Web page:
Even my cynical, questioning-of-all-things-teleological self was impressed by this report about the increase in the hiring of minority female coaches in women's basketball. Three years ago the group Black Coaches and Administrators began tracking the hiring of minority women* with the help of Richard Lapchick of University of Central Florida's Institute for Diversity and Ethics in Sports. Lapchick and the Institute are known for the issuance of various report cards, which detail how well or poorly various sport associations (professional, intercollegiate, etc.) are doing in terms of creating and maintaining racially diverse and welcoming environments.
There are now 23 minority coaches in women's DI basketball; up from 8 three years ago when the hiring report cards started. Eighteen of those 23 coaches are women.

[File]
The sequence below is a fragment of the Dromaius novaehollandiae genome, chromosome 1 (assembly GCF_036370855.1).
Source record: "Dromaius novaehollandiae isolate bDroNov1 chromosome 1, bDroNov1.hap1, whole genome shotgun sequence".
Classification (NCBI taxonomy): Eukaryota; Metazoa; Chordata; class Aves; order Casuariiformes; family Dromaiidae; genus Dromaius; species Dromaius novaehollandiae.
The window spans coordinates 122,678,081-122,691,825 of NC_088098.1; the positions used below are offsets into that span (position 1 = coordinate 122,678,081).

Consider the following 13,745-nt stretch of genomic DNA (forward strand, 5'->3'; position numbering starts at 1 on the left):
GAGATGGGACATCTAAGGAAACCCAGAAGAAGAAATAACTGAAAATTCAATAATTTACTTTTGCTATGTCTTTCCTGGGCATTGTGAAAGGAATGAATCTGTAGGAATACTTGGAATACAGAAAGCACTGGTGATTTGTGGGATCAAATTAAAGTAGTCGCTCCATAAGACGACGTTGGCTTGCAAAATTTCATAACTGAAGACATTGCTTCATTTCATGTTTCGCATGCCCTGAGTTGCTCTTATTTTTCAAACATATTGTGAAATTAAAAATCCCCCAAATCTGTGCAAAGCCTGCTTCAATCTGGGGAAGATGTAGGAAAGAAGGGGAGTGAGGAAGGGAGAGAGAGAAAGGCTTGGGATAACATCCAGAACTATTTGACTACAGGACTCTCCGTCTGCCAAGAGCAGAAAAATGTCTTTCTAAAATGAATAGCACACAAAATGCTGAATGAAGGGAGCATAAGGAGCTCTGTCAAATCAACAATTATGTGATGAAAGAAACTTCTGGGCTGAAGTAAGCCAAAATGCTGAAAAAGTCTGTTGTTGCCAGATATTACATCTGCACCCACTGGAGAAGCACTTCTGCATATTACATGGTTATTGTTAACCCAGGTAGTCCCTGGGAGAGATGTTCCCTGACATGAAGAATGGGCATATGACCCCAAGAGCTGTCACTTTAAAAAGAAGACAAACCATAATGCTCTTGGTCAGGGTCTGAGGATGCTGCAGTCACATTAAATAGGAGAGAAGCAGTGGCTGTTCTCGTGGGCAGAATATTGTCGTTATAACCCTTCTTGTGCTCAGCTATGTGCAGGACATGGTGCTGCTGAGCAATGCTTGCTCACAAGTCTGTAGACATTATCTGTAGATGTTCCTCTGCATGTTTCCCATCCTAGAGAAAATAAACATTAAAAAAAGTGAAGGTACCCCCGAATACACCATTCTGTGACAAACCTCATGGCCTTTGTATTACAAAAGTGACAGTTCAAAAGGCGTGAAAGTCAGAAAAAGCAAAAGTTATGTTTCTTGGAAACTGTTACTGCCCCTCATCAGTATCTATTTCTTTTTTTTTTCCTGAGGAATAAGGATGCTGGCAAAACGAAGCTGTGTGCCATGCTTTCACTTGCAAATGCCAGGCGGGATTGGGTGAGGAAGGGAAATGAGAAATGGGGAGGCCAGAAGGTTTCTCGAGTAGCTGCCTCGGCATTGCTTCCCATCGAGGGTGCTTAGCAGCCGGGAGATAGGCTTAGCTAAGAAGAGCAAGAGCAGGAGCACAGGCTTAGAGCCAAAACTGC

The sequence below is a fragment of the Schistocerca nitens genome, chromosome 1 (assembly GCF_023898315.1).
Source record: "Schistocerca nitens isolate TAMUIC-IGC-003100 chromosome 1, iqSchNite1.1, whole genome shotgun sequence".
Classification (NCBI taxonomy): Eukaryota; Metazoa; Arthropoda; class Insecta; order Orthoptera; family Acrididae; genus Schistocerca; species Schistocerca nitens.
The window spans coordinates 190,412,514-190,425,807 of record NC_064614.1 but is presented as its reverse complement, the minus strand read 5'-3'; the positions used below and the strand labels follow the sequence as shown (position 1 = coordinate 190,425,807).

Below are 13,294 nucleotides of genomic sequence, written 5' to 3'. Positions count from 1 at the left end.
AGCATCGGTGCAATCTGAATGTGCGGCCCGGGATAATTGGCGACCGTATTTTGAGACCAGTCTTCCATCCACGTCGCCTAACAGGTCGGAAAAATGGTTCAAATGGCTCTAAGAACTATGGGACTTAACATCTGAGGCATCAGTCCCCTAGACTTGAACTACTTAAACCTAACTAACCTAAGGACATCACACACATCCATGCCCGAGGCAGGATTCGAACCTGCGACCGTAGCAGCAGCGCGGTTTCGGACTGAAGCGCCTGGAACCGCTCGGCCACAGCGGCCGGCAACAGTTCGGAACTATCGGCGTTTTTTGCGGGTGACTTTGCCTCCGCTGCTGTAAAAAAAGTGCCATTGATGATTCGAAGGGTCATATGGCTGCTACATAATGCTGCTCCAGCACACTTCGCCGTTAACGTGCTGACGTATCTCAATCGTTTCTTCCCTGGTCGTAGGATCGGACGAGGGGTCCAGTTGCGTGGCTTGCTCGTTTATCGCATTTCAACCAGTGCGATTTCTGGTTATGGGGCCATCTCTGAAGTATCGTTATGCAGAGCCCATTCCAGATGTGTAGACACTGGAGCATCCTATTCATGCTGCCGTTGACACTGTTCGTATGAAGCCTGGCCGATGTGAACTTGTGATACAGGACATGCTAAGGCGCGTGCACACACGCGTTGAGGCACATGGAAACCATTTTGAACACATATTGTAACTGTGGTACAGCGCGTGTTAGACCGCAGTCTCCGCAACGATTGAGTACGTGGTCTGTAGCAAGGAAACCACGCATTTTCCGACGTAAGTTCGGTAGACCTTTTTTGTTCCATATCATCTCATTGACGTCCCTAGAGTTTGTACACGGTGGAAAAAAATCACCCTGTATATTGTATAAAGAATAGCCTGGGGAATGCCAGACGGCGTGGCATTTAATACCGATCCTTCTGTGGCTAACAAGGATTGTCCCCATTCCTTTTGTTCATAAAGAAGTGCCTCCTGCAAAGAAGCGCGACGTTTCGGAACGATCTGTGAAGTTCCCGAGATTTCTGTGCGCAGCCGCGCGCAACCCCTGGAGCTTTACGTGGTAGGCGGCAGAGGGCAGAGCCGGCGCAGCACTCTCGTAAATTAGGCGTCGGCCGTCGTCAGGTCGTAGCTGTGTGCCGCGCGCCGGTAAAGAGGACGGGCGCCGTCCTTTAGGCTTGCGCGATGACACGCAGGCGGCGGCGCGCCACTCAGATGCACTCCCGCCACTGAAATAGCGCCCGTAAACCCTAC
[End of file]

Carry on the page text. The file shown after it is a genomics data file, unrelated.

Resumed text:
What the article did not say and I am somewhat interested in is how many of those hirings are of women who were already head coaches at the DI level, versus at different divisions and/or former assistant coaches at DI schools. Obviously there has been a net gain. But there are also head coaches going from one DI school to another a la Nikki Caldwell who left UCLA at the end of last season to take the job at LSU. I don't think this so-called lateral move should diminish the score/grade of an institution. It's just a stat I would be interested in knowing. I think it speaks to issues like social and professional networks and training.
On the not-so-good side, it looks like the number of minority coaches in men's basketball is decreasing. There was a 4 percent drop in the number of minority coaches in DI men's basketball.
The BCA would like to see some kind of rule like the NFL's Rooney Rule in place in intercollegiate athletics.
* The article keeps saying minority women, but is that because people are afraid to say black? Or is this report really tracking all racial minorities?